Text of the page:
Opening the Door
Behind the door on the front of the NZXT LEXA S case we of course find the drive bays; four 5¼” bays and one 3½” bay to be exact. While the drive bays are obvious, there’s a couple of nice surprises in the form of two built in fan controllers. Each dial is a single channel, but together the two dials can be used to control all the fans within the case. As for fans, one of the four included 120mm fans sits in the front of the case behind a build in metal grille.
Moving around to the side to the left of the front fan you see the external ports NZXT has installed. As I noted earlier cases have come a long way, and ports like this used to be a luxury. Now there almost ubiquitous to the point where a case is criticized if it doesn’t have external ports. NZXT has provided a decent selection, with only an FireWire port missing. FireWire isn’t as widely used as some of the other ports shown (hate mail from FireWire supporters in 5, 4, 3, 2…) so the lack of one up front isn’t surprising.
The side panel on the LEXA S has an acrylic window built in, with a side mounted 120mm fan. Rather then perfectly clear, the window is smoked a dark grey. This masks the interior a fair bit, until you turn on some lights if you have them install. Once lit up the window becomes much easier to see through. The fan mounted on the window shares the same specifications as the other fans on this case, with added aesthetic treatment in the form of blue LED lighting.
Back In Black
Opening up the case, we find that the interior on the NZXT LEXA S is not the usual grey you come to expect from many sub-$100 mid-tower cases. NZXT have notched up the visual aesthetics by painting the interior black to match the exterior. The motherboard tray also has a large access hole in it, so you can have access to the rear of your motherboard for removal and installation of any aftermarket CPU coolers. There’s plenty of ventilation for hot running components, with vents below the fans and all the expansion slot covers being made with a metal mesh.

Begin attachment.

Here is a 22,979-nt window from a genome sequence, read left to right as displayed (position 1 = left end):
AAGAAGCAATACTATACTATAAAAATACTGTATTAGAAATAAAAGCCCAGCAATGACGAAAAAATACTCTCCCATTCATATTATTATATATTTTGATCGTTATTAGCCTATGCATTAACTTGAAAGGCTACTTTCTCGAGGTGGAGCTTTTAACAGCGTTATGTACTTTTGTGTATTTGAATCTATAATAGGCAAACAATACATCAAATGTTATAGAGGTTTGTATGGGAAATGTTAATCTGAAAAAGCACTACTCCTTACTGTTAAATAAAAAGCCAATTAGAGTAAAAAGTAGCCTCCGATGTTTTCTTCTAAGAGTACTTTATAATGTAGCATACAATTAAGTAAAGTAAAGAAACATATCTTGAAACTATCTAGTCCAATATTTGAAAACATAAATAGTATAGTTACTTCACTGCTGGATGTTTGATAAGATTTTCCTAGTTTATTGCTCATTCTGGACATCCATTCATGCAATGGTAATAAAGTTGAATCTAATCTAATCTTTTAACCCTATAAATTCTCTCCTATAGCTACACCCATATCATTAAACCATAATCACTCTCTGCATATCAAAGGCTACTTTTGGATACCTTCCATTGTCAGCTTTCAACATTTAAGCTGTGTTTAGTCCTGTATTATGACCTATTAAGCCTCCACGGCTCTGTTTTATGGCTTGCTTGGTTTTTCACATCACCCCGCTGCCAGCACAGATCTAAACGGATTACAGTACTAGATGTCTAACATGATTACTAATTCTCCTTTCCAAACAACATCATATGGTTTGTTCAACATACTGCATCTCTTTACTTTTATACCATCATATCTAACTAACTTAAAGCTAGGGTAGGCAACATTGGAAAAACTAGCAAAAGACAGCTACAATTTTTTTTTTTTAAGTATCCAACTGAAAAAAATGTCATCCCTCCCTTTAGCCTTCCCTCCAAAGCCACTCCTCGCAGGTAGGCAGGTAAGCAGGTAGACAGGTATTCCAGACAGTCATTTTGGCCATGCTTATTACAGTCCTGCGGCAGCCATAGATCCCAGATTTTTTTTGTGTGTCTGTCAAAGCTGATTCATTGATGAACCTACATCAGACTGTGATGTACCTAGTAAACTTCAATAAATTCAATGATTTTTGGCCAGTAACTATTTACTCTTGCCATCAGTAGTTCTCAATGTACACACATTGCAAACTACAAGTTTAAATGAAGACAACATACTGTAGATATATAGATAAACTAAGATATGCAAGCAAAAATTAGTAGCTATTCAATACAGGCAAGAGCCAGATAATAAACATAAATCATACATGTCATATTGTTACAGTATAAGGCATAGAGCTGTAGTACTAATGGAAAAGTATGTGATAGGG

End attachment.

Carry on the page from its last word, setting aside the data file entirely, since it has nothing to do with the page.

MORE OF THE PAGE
When it comes to active ventilation, NZXT also made selections with an interest in keeping things as cool and quiet as possible. There are three 120mm fans found within the case; one in the front, one in the rear, and one on the side. The roof of the case sports something a little bigger; a 140mm fan. The fan mounts on the roof will also support 120mm fans, though the spacing between them may make mounting a water cooled radiator (I know some of you were think about it) rather difficult.
Speaking of water cooling, there are two holes drilled in the rear of the case for routing water cooling hoses through. Why didn’t I picture them before? Well because while they are visible from the rear of the case, they are blocked by the fans in their default configuration. If you want to mount a radiator out the rear you’ll have to move the fans around.